From: Thomas Lumley <tlumley_at_u.washington.edu>

Date: Thu 29 Jul 2004 - 03:42:01 EST

https://www.stat.math.ethz.ch/mailman/listinfo/r-help PLEASE do read the posting guide! http://www.R-project.org/posting-guide.html Received on Thu Jul 29 03:50:21 2004

Date: Thu 29 Jul 2004 - 03:42:01 EST

On Wed, 28 Jul 2004, Mayeul KAUFFMANN wrote:

*> > If you can get the conditional independence (martingaleness) then, yes,
**> > BIC is fine.
**> >
**> > One way to check might be to see how similar the standard errors are
**> with
**> > and without the cluster(id) term.
**>
*

> (Thank you "again !", Thomas.)

*>
**> At first look, the values seemed very similar (see below, case 2).
**> However, to check this without being too subjective, and without a
**> specific test, I needed other values to assess the size of the
**> differences: what is similar, what is not?
**>
*

I think the econometricians have theory for this (comparing the whole covariance matrices).

-thomas

*>
*

> ==========================================================================

*> =====
**> CASE 1
**> I first estimated the model without modeling dependence:
**>
**> Call:
**> coxph(formula = Surv(start, stop, status) ~ cluster(ccode) +
**> pop + pib + pib2 + crois + instab.x1 + instab.autres, data = xstep)
**>
**>
**> coef exp(coef) se(coef) robust se z p
**> pop 0.3606 1.434 0.0978 0.1182 3.05 2.3e-03
**> pib -0.5947 0.552 0.1952 0.1828 -3.25 1.1e-03
**> pib2 -0.4104 0.663 0.1452 0.1270 -3.23 1.2e-03
**> crois -0.0592 0.943 0.0245 0.0240 -2.46 1.4e-02
**> instab.x1 2.2059 9.079 0.4692 0.4097 5.38 7.3e-08
**> instab.autres 0.9550 2.599 0.4700 0.4936 1.93 5.3e-02
**>
**> Likelihood ratio test=74 on 6 df, p=6.2e-14 n= 7286
**>
**> There seems to be a strong linear relationship between standard errors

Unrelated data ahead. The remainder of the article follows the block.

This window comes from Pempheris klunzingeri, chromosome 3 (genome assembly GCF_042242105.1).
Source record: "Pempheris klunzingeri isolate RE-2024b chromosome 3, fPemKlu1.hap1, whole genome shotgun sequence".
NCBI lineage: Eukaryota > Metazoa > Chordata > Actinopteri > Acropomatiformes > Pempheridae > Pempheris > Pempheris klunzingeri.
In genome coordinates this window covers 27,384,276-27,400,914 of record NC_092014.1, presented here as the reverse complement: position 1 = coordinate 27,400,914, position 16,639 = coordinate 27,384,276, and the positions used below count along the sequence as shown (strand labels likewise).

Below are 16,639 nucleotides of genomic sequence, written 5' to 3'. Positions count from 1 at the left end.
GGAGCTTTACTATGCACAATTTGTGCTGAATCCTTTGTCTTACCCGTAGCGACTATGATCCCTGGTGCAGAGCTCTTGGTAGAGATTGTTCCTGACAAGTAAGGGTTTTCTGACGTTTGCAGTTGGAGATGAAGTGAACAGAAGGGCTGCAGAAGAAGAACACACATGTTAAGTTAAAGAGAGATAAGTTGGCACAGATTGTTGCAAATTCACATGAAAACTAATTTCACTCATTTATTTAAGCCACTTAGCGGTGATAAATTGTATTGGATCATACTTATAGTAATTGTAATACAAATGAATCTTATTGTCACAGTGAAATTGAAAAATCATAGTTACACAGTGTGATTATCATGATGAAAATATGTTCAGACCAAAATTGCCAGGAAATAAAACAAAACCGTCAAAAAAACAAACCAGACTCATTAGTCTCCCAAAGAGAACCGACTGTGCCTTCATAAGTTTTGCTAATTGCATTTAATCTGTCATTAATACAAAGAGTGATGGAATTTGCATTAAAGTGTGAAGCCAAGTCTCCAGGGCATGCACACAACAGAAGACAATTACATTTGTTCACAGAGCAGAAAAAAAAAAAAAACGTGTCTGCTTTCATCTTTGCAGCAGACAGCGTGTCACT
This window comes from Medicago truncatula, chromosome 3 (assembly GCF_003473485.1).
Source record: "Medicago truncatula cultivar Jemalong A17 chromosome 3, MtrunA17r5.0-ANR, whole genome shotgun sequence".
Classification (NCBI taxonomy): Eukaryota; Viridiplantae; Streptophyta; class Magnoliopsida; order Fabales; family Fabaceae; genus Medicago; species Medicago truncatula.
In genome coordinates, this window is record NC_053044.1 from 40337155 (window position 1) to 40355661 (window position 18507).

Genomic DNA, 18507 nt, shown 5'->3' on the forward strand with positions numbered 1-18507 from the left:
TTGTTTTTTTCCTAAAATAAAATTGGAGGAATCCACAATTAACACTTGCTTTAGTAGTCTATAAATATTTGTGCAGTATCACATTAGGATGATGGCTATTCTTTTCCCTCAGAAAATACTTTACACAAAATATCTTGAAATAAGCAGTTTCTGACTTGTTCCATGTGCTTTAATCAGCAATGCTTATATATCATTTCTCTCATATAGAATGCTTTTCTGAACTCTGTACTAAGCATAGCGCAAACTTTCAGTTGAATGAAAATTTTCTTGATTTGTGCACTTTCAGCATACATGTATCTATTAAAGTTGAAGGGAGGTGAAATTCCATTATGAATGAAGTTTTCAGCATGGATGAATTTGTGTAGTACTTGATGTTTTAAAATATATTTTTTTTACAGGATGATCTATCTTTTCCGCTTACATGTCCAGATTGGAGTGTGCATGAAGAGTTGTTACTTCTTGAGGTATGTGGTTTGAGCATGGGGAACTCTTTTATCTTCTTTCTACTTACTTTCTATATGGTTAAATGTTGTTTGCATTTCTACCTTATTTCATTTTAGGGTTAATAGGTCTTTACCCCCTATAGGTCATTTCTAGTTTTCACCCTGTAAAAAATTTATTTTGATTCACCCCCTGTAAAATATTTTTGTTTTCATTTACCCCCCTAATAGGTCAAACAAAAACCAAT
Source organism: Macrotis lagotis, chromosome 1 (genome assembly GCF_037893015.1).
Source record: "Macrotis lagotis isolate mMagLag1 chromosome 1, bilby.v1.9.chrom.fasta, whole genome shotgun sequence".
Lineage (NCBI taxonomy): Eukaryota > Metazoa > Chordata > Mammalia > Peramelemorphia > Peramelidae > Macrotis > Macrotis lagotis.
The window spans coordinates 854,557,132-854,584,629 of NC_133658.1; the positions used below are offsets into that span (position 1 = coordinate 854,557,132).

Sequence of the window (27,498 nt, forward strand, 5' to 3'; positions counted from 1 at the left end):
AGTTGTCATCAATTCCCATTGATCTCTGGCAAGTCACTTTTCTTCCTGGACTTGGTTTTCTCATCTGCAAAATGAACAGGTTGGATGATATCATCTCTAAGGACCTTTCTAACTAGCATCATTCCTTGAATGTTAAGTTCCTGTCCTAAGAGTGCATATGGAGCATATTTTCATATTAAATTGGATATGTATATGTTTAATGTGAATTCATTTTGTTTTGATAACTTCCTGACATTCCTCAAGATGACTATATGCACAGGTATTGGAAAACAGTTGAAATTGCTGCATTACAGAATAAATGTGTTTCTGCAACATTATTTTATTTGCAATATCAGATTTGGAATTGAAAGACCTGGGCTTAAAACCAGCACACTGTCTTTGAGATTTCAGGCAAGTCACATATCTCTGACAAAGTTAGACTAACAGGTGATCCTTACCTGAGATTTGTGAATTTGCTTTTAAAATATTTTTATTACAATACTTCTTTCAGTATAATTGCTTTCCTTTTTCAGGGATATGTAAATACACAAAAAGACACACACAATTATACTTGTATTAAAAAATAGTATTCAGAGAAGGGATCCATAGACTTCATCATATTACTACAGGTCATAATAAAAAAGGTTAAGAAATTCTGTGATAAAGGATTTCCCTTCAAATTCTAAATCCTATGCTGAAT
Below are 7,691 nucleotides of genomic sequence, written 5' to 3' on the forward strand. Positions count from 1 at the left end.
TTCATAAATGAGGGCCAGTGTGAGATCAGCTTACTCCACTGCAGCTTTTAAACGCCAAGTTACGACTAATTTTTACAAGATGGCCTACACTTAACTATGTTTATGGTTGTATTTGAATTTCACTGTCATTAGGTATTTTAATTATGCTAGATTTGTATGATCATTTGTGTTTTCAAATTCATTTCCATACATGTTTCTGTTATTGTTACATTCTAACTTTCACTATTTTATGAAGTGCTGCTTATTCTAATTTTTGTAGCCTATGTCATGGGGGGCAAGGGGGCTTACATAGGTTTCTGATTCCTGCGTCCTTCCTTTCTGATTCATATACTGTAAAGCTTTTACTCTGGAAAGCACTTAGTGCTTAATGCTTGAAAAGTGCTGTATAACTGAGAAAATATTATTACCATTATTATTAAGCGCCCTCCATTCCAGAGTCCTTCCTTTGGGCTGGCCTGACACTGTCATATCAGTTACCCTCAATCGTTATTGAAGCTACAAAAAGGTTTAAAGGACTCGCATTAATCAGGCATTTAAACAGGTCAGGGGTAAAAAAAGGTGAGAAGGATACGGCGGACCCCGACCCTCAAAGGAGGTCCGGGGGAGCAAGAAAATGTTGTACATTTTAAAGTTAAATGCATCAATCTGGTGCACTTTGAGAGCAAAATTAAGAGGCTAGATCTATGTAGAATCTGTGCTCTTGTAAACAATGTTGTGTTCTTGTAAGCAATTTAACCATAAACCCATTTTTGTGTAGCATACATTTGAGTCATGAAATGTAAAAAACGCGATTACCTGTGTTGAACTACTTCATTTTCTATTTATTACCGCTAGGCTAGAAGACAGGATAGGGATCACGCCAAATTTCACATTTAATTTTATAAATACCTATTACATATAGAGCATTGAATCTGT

**> (se, or naive se) and robust se.
**>
**> > summary(lm(sqrt(diag(cox1$var))~ sqrt(diag(cox1$naive.var)) -1))
**> Coefficients:
**> Estimate Std. Error t value Pr(>|t|)
**> sqrt(diag(cox1$naive.var)) 0.96103 0.04064 23.65 2.52e-06 ***
**> Multiple R-Squared: 0.9911, Adjusted R-squared: 0.9894
**>
**>
**> ==========================================================================
**> =====
**> CASE 2
**>
**> Then I added a variable (pxcw) measuring the proximity of the previous
**> event (1>pxcw>0)
**>
**> n= 7286
**> coef exp(coef) se(coef) robust se z p
**> pxcw 0.9063 2.475 0.4267 0.4349 2.08 3.7e-02
**> pop 0.3001 1.350 0.1041 0.1295 2.32 2.0e-02
**> pib -0.5485 0.578 0.2014 0.1799 -3.05 2.3e-03
**> pib2 -0.4033 0.668 0.1450 0.1152 -3.50 4.6e-04
**> crois -0.0541 0.947 0.0236 0.0227 -2.38 1.7e-02
**> instab.x1 1.9649 7.134 0.4839 0.4753 4.13 3.6e-05
**> instab.autres 0.8498 2.339 0.4693 0.4594 1.85 6.4e-02
**>
**> Likelihood ratio test=78.3 on 7 df, p=3.04e-14 n= 7286
**>
**>
**> Estimate Std. Error t value Pr(>|t|)
**> sqrt(diag(cox1$naive.var)) 0.98397 0.02199 44.74 8.35e-09 ***
**> Multiple R-Squared: 0.997, Adjusted R-squared: 0.9965
**>
**> The naive standard errors (se) seem closer to the robust se than they were
**> when not modeling for dependence.
**> 0.98397 is very close to one, R^2 grew, etc.
**> The dependence is high (risk is multiplied by 2.475 the day after an
**> event)
**> but conditional independence (given covariates) seems hard to reject.
**>
**>